Callaghan’s scenes lend the females she draws power, conviction, and notoriety.
Ladies in power, ladies in repose, ladies painted in everyday settings—such are the themes of London-based illustrator Laura Callaghan. Her colorful female characters pop to life in layers of personalized details. In the Library, a reader in cat-eye specs stands mid-aisle in a red blouse with a parakeet skirt while reading Edward Lee’s Portrait of the Psychopath as a Young Woman. The bookcase in the background is ripe with novels and each book is precisely drawn. Or take the illustration of two ladies boxing in pink motel parking lot being captured in action by another lady’s smartphone.
Her illustrations are reminiscent of scenes from a movie, excellently stylized with props that inform the viewer about the subject’s intimate storyline. Callaghan’s scenes lend the females she draws power, conviction, and notoriety. The characters are not to be taken lightly, they very much command attention, through their clothing, hair color, and settings—furthering the feminist notions penned by Carol Hanisch's 1969 essay, “The Personal is Political.”
Underneath the purple bobs and in the privacy of their own apartments, Callaghan’s illustrated ladies make examples of themselves through their earnestness. The Creators Project interviewed Callaghan to get a better sense of her inspirations and how she collects fodder for her ladies:
The Creators Project: When did you start working on the style that you'd come to be known for today?
Laura Callaghan: Probably about five years ago after leaving my Masters. I initially thought I wanted to be a children’s book illustrator and was making work in that vein while I was studying but once I left, I realized it wasn't for me. I took on a full-time office job in a biscuit factory to make some money and that left little time for commissions so I was just making pieces for myself. Once I stopped thinking about what style clients wanted or what would get me work and started drawing purely for pleasure that’s when my style really began to develop.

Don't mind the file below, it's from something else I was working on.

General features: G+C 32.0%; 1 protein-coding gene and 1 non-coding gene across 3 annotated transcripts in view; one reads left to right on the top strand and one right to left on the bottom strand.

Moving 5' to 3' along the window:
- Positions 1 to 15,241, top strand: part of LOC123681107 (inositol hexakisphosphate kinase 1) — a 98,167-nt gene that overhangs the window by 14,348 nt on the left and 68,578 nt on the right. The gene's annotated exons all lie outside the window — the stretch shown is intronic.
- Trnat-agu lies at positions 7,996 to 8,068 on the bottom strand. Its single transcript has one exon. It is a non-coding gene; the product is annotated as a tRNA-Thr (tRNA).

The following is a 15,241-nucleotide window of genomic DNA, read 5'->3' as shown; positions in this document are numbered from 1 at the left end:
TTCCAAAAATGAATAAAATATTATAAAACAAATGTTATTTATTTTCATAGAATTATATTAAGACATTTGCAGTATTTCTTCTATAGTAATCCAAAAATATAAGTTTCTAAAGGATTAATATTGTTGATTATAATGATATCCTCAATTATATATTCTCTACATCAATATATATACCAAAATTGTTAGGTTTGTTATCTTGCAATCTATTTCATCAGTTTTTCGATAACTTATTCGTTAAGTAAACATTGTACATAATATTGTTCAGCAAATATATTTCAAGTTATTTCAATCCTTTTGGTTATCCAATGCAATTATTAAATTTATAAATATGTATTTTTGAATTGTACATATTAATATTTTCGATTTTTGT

Who were you inspired by back then? Who inspires you today?
Artists like Stacey Rozich and Hellen Jo were doing really interesting, modern, creepy things with watercolors, which made me realize there's no right or wrong ways of doing something. Nowadays I mostly gravitate toward films or comics for inspiration. I like to watch things that are sad or gory or shocking, that's what I get the most from!
There's a daydreamy quality to your illustrations. When do you get your ideas?
I'm always thinking of bits and pieces of ideas, just a word or a location or an expression. I have a long commute to and from work three times a week so I think about ideas on the bus home in the evening. I have a page in the 'notes' function on my phone that reads like the ramblings of a madwoman but having a catalyst for an idea is half the work, once I start sketching things having a way of fleshing themselves out. Sometimes I'll hold onto a kernel of an idea for months before I see a way of making it work.
Do you consider yourself a feminist artist?
Well I consider myself a feminist so yes.
What's one comic you think everyone should read, and why?
Anything from the Love and Rockets series by Jaime Hernandez. His comics are so beautifully drawn, the linework is amazing, but also the protagonists are mostly female and are written so well—as complex, living, breathing, flawed characters. Flies on the Ceiling is one of those stories that will stick with you for a long, long time.
What are you working on now?
I'm taking a step back from commissioned work for a little bit to make some new paintings for an exhibition next year and getting ready to do my first every big talk at Cut Out Fest in Mexico this November. I'm also collaborating with a designer to make some accessories. It'll be fun to branch out a bit and try something I've never done before!
To see more of Laura Callaghan's illustrations click here.